And it continued for a while, seeing not only blurry peasants, but knights (of the British and French variety) and nobles walking around carrying on conversations if not in accent, then in the content of the times. The bag was nicely mixed between the pretty and the painfully decrepit—but those were the times and it was nice to see that they weren’t sugarcoating anything.

We stopped for a bit to watch a dude with some very clever parrots, and as I stood there the truth began to seep through, via sights and sounds. I realized that this was no more an attempt to educate and replicate history as it was for Dungeons & Dragons fans to walk around and show off their startling levels of nerd.

It started with little things, modern conveniences that most of us wouldn’t notice or, if we had, wouldn’t have bothered mentioning since it made life easier for the individual. And why not, right? Everybody should have a chance at dressing up like a fool.

Then I started seeing more of it—people in time appropriate clothing but carrying a samurai sword—a katana, properly—which isn’t time inappropriate, I guess, just locale. Peasants in Birkenstocks, sunglasses, denim jeans, phone numbers on signs—the atrocities never ended. In all honesty, I don’t know how much tattooing and facial piercing was going on back then, either. But I can stand to be corrected. It just seemed that most of these people got their historical references from Xena: Warrior Princess or Hercules: the Legendary Journeys (great shows, no doubt, and great for the mythology…but complete fantasy on the whole).

The pinnacle came at the joust, where I gathered most of the documentation I needed against the historical aspects of the Faire. A peasant with a digital watch, for example; a bonny wench taking digital photographs for posterity, as well. It boggled me how out in the open these people were with their insolence toward history. But the worst came in the form of a humble squire, employed to attend on the jousters, whose job it was to set up the various games and armor the competitors as they prepared for combat. But this gentleman yielded to all his desires, not necessarily uncharacteristic of a bitter squire of the day, I guess. But he became the loudmouth who made the whole thing a sham, screaming modernity-laced comments such as: “Sexual harassment in the workplace! You all saw it!” and “Get the old man a wheelchair if he can’t ride!” or something like that. It was very distracting…and annoying.

For me, it spiraled out of control from there and I nearly lost my footing on academic reality. Flashbacks of vampires in a very dark coffee shop in Monterey filled my head and all I wanted was to get away, to end the odyssey with a prophecy from goofy old Teiresias and a good slaughter of some haughty suitors. A meltdown was kept in check, however, by Nicole’s presence and the eventual teaming up with fellow friends and roommates, Eben and Jessica, whom we followed as Eben documented the latent markings of sexual games lurking within the Renaissance Faire.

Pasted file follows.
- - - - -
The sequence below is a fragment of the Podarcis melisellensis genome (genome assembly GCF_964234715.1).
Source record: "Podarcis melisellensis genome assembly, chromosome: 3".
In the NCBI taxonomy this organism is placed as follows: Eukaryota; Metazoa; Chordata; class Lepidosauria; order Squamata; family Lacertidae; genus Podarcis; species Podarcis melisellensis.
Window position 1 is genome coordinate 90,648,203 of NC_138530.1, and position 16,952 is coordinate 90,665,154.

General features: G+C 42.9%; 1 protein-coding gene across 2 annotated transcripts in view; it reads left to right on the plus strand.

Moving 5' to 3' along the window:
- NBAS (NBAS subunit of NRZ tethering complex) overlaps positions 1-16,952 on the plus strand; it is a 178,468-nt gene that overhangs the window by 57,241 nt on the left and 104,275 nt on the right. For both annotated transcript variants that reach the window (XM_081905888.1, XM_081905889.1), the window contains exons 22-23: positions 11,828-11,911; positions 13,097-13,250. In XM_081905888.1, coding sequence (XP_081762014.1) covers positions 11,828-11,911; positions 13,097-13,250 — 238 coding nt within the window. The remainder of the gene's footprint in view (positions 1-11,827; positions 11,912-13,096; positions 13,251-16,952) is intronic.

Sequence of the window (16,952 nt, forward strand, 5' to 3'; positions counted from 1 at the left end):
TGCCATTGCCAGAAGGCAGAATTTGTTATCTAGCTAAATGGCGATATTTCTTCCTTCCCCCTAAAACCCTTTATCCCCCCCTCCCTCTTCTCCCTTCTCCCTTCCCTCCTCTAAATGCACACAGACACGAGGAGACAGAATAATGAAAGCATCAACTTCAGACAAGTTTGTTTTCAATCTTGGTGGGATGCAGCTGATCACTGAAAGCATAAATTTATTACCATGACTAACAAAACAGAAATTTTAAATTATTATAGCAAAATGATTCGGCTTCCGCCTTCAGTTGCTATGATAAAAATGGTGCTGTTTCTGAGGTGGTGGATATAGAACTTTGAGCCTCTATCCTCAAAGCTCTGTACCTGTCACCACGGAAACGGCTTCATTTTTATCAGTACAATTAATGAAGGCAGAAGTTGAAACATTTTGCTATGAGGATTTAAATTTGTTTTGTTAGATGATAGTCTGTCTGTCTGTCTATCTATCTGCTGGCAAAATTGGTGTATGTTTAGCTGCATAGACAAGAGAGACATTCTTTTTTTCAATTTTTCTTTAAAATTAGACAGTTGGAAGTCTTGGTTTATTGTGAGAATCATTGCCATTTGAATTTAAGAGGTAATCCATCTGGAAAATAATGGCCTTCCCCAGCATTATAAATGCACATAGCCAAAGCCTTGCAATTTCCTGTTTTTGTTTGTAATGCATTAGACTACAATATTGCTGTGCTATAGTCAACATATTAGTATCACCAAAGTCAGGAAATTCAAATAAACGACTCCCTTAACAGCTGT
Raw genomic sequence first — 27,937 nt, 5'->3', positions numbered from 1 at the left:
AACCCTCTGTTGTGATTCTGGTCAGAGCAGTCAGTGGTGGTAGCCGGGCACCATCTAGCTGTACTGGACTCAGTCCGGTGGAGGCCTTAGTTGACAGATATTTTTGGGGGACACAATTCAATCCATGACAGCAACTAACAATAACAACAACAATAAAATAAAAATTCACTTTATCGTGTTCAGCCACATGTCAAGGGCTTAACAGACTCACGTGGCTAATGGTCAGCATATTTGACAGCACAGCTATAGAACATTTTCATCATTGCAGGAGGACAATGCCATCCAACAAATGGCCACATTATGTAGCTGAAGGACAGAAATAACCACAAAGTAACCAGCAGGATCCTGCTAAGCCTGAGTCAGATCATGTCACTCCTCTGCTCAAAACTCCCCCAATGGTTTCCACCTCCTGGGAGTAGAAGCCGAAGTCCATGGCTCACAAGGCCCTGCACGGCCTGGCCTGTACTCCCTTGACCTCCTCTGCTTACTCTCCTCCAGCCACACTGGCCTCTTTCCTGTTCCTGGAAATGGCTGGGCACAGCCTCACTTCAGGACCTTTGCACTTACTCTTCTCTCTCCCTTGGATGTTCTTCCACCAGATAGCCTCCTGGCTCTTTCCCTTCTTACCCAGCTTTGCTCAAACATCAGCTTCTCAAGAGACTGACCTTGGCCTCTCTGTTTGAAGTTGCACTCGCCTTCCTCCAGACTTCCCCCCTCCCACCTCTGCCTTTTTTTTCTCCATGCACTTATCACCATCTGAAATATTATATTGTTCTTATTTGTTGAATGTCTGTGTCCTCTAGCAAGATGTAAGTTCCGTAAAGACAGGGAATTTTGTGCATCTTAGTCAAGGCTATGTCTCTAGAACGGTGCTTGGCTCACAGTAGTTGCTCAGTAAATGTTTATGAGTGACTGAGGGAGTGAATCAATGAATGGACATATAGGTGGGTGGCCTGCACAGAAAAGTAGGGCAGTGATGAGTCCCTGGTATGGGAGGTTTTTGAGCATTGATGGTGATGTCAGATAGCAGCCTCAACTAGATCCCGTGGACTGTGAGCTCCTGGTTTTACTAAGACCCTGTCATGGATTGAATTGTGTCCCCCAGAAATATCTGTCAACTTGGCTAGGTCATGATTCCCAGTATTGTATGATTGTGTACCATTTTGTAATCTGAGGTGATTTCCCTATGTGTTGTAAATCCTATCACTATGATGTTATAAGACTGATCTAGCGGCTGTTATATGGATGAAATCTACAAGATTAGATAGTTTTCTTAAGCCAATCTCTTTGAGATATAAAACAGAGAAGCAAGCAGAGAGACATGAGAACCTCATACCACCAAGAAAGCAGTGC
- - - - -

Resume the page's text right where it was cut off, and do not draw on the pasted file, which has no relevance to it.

By the time we left I was okay, if not a little sunburned. I had to realize that this event was a place to make money and have some fun—a small-scale amusement park with wenches instead of sweet rides.

Friday, July 01, 2005

Nostalgia Works Its Magic

Bewitched came in second place behind Batman Begins ("Why was Batman so scary?" I heard a child ask after watching) in its opening weekend, proof positive that men in pointy headgear always beat out an emaciated Aussie and her hopelessly mugging sidekick. But it still came in second place, and not a far second at that.

For those of you who don't know me too well, I have worked at the same movie theater (minus 370 days) for 5 years. I'm by no means overly proud of this accomplishment, in fact I'm downright shamed by it (watching the years tick by), but I've become so integrated in its operations that I've noted interesting things that the outside world does when it comes to see movies. I've seen picketers outside of the Harry Potter movies (opening weekend only), I've seen hordes of children being led in by their pastor to see The Passion of the Christ, and I've seen husbands and wives take their entire families (children and grandparents included) to see cinematic masterpieces such as House of 1,000 Corpses, Dawn of the Dead (the remake), and Hannibal. I wish I could apologize to them, if anything, for how bad Hannibal was. But let's focus on Harry Potter.

The debate by Christian fundamentalists around the world has been well documented by now, and I'll try not to go too far into it. The problem is that I can see their point, and would agree with it if it weren't totally unfounded. They fear the "ever-imminent" domination of pagan religions (witchcraft or wicca, in this case) over the once all-powerful Judeo-Christian denomination of worldly religions.